And we have also just announced plans to open up more business data. This will allow consumers to compare companies’ environmental or community performance as easily as they can compare prices when choosing a product.

Priority Statement Text

In full, the priority statement says:

Priority 1

Show that transparency drives prosperity, by demonstrating the value of open governance, inclusive development and citizen empowerment.

We’d like to work with our partners in the OGP to do this by:

  • Communicating the exciting examples of open government creating growth in participating countries – and enabling participants to replicate that activity at home;
  • Driving the uptake of media and technological solutions for publishing and using open data; and,
  • Identifying opportunities for commerce and civil society across participating countries to develop relationships with different OGP participants in the field of open government.

Priority 2

Secure the foundations of the OGP as a globally recognised and respected international initiative that non-participating countries will aspire to join, and with participating countries that seek to uphold the values OGP promotes. Working with our colleagues we’ll do this by:

  • Putting an excellent Independent Reporting Mechanism in place;
  • Appointing an International Expert Panel to oversee the IRM;
  • Ensuring the right mechanisms are embedded to ensure full clarity and transparency around the objectives and workings of the OGP; and,
  • Ensuring the Central Support Unit meets the needs of the OGP as it expands in size and scale.

Priority 3

Do more to communicate the opportunities that open government provides.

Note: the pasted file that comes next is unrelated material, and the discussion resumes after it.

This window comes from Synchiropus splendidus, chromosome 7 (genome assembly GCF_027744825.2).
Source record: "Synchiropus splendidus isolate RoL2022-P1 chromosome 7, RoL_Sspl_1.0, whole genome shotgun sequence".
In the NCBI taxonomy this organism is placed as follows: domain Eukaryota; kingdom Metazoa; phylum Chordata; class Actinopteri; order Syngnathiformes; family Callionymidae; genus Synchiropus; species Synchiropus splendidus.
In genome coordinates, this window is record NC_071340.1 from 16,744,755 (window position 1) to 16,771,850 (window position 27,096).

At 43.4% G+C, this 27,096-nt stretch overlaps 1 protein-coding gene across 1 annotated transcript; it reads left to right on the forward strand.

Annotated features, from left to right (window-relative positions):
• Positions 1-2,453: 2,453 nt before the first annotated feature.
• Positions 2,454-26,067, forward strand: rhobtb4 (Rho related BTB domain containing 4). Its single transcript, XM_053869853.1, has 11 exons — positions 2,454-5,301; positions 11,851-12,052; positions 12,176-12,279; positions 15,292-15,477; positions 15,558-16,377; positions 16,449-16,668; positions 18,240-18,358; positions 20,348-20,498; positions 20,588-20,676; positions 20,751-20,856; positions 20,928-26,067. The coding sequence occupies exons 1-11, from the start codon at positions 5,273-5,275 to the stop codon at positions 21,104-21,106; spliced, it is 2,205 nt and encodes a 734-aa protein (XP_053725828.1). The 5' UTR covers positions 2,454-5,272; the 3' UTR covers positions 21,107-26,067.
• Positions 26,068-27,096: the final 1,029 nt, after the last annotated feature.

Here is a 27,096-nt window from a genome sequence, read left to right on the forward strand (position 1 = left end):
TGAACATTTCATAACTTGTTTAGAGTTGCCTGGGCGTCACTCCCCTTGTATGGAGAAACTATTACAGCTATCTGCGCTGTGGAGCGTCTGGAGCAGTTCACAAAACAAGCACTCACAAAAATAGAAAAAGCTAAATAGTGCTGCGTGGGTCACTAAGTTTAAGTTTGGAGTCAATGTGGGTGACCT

We’d like to work with our partners in OGP to do this by:

  • Doing more to highlight the progress and achievements set out in country plans;
  • Developing partnerships at national and regional level to expedite progress by learning from one another – including partnerships the UK is setting up on data standards, smart cities and data portals; and,
  • Engaging with participants, observers and other multilateral fora to show how transparency can improve public services and governance, promote innovation, reduce corruption and drive sustainable economic growth – as well as provide valuable input to debates on future global development goals, post-2015.

Priority 4

Build on the unique working relationship between participating governments and CSOs that is a fundamental facet of the OGP – improving further on the ways that CSOs work with the OGP Steering Committee and participating governments as equal partners. We want to work with our partners to do this by:

  • Drawing on the experience of participants at local, regional and global levels to generate even more effective working models and networks; and,
  • Encouraging pilots for more innovative and open ways of working between government and CSOs.

We believe that, together with our co-chairs and the participants in the OGP, we can deliver this set of priorities, and move the OGP from commitment to action – and that in a year’s time the OGP will be globally renowned as an efficient, effective and visionary partnership, and one that is proven in transforming societies around the world.